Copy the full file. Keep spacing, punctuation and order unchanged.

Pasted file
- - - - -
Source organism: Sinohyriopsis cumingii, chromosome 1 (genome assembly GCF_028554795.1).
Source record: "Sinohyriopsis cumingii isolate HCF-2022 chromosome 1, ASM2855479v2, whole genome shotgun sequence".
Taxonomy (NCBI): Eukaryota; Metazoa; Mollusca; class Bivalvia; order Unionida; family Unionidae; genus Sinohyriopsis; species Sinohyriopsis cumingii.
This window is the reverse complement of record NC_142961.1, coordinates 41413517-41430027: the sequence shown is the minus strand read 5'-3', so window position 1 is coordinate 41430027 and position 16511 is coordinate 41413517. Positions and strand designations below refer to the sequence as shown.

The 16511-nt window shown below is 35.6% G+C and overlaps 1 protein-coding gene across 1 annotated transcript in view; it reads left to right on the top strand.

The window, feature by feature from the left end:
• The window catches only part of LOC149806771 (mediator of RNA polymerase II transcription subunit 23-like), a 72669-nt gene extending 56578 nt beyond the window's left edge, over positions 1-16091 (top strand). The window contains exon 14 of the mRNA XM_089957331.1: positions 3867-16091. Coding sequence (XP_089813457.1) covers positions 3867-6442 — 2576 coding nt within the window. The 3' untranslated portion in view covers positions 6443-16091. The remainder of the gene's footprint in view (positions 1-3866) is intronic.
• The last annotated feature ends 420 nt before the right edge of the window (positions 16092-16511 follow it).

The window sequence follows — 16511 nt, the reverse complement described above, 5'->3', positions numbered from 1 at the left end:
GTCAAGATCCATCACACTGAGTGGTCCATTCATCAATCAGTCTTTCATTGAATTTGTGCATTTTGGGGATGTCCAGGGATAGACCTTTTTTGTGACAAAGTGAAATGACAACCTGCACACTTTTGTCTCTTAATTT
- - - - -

Source organism: Sinohyriopsis cumingii, chromosome 1 (genome assembly GCF_028554795.1).
Source record: "Sinohyriopsis cumingii isolate HCF-2022 chromosome 1, ASM2855479v2, whole genome shotgun sequence".
Taxonomy (NCBI): Eukaryota; Metazoa; Mollusca; class Bivalvia; order Unionida; family Unionidae; genus Sinohyriopsis; species Sinohyriopsis cumingii.
This window is the reverse complement of record NC_142961.1, coordinates 41413517-41430027: the sequence shown is the minus strand read 5'-3', so window position 1 is coordinate 41430027 and position 16511 is coordinate 41413517. Positions and strand designations below refer to the sequence as shown.

The 16511-nt window shown below is 35.6% G+C and overlaps 1 protein-coding gene across 1 annotated transcript in view; it reads left to right on the top strand.

The window, feature by feature from the left end:
• The window catches only part of LOC149806771 (mediator of RNA polymerase II transcription subunit 23-like), a 72669-nt gene extending 56578 nt beyond the window's left edge, over positions 1-16091 (top strand). The window contains exon 14 of the mRNA XM_089957331.1: positions 3867-16091. Coding sequence (XP_089813457.1) covers positions 3867-6442 — 2576 coding nt within the window. The 3' untranslated portion in view covers positions 6443-16091. The remainder of the gene's footprint in view (positions 1-3866) is intronic.
• The last annotated feature ends 420 nt before the right edge of the window (positions 16092-16511 follow it).

The window sequence follows — 16511 nt, the reverse complement described above, 5'->3', positions numbered from 1 at the left end:
GTCAAGATCCATCACACTGAGTGGTCCATTCATCAATCAGTCTTTCATTGAATTTGTGCATTTTGGGGATGTCCAGGGATAGACCTTTTTTGTGACAAAGTGAAATGACAACCTGCACACTTTTGTCTCTTAATTT